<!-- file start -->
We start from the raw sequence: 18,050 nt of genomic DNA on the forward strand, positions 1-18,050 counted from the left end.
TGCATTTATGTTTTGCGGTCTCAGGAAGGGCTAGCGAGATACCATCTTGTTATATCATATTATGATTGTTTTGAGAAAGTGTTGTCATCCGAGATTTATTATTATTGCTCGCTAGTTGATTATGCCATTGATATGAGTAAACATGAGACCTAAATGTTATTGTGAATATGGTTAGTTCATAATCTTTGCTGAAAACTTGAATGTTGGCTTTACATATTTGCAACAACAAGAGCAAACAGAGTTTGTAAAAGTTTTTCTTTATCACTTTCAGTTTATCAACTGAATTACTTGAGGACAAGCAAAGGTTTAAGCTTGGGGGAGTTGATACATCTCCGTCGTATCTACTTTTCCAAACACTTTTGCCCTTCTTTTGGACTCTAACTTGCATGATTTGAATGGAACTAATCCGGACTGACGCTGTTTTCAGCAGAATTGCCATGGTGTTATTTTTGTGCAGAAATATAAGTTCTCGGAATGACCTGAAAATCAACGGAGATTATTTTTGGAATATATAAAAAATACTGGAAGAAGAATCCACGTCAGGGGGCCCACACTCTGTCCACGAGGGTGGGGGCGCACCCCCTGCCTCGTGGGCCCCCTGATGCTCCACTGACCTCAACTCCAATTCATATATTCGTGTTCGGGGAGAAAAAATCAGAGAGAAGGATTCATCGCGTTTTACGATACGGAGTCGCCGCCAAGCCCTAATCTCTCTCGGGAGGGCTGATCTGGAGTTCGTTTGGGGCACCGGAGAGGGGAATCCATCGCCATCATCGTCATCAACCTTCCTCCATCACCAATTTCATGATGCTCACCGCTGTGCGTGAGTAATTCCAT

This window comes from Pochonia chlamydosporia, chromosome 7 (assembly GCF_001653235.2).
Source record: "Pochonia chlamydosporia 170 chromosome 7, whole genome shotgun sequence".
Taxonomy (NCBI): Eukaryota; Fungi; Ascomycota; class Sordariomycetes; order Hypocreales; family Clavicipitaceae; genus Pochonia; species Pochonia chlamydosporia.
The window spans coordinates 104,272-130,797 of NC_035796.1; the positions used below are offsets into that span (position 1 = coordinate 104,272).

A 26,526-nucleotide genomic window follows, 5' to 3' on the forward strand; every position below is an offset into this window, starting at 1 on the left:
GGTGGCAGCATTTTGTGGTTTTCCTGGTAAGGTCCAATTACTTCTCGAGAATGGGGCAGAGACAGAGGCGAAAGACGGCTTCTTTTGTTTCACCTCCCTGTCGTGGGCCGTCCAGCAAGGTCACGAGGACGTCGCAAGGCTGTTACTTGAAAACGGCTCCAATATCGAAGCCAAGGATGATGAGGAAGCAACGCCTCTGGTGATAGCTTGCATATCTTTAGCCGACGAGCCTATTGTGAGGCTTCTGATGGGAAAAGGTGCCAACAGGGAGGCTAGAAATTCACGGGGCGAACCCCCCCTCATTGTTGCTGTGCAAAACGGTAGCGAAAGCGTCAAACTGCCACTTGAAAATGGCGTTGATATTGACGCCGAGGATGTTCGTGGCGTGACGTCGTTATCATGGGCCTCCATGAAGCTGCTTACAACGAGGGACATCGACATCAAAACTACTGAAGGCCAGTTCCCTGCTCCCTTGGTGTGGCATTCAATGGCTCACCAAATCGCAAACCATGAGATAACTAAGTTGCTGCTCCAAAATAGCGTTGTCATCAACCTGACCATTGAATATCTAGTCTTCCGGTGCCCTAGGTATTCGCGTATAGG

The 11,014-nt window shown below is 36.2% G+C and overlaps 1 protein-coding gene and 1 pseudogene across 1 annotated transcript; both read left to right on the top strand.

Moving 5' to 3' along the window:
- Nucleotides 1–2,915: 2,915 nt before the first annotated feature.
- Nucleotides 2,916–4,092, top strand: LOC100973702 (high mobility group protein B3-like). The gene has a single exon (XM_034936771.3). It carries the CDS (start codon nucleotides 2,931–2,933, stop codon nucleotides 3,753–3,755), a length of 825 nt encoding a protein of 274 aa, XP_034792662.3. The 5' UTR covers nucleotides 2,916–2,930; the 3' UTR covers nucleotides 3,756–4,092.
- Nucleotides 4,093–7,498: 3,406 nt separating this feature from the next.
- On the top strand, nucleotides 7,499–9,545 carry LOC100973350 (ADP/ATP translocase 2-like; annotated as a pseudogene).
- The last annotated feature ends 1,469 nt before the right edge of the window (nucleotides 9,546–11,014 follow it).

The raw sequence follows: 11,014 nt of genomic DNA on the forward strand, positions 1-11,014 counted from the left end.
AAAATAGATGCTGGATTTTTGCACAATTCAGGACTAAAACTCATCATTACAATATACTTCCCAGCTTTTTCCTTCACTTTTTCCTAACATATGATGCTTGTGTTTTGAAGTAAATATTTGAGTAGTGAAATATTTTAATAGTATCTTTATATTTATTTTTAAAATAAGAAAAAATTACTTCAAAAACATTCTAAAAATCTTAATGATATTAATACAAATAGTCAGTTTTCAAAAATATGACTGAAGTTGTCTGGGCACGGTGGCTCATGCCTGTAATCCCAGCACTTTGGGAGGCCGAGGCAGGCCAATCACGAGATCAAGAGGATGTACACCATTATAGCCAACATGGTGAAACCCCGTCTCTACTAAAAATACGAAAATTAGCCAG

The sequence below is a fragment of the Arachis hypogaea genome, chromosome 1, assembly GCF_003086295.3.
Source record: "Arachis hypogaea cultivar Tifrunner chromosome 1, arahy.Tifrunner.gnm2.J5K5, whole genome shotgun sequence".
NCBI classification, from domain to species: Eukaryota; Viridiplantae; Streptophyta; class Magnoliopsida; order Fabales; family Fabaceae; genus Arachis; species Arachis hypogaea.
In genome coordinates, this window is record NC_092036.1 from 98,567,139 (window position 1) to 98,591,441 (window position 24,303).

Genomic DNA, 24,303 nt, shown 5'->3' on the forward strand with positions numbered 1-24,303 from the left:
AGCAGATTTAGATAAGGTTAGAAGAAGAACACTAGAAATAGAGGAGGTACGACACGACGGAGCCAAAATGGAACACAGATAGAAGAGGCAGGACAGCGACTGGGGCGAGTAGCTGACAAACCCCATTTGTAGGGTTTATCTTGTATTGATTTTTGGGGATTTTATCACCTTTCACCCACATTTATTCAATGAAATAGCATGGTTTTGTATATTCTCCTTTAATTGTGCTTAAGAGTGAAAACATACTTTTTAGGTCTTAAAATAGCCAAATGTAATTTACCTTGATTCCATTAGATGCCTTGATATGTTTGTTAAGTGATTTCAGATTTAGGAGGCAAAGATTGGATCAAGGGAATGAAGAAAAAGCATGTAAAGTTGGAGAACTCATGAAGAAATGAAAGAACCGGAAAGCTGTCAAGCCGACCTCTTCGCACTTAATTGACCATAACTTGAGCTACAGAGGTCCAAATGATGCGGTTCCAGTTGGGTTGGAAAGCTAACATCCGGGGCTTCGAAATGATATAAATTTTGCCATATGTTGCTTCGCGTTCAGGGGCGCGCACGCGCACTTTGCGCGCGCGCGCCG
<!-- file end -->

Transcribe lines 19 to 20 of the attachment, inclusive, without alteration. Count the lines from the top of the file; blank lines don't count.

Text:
Source record: "Arachis hypogaea cultivar Tifrunner chromosome 1, arahy.Tifrunner.gnm2.J5K5, whole genome shotgun sequence".
NCBI classification, from domain to species: Eukaryota; Viridiplantae; Streptophyta; class Magnoliopsida; order Fabales; family Fabaceae; genus Arachis; species Arachis hypogaea.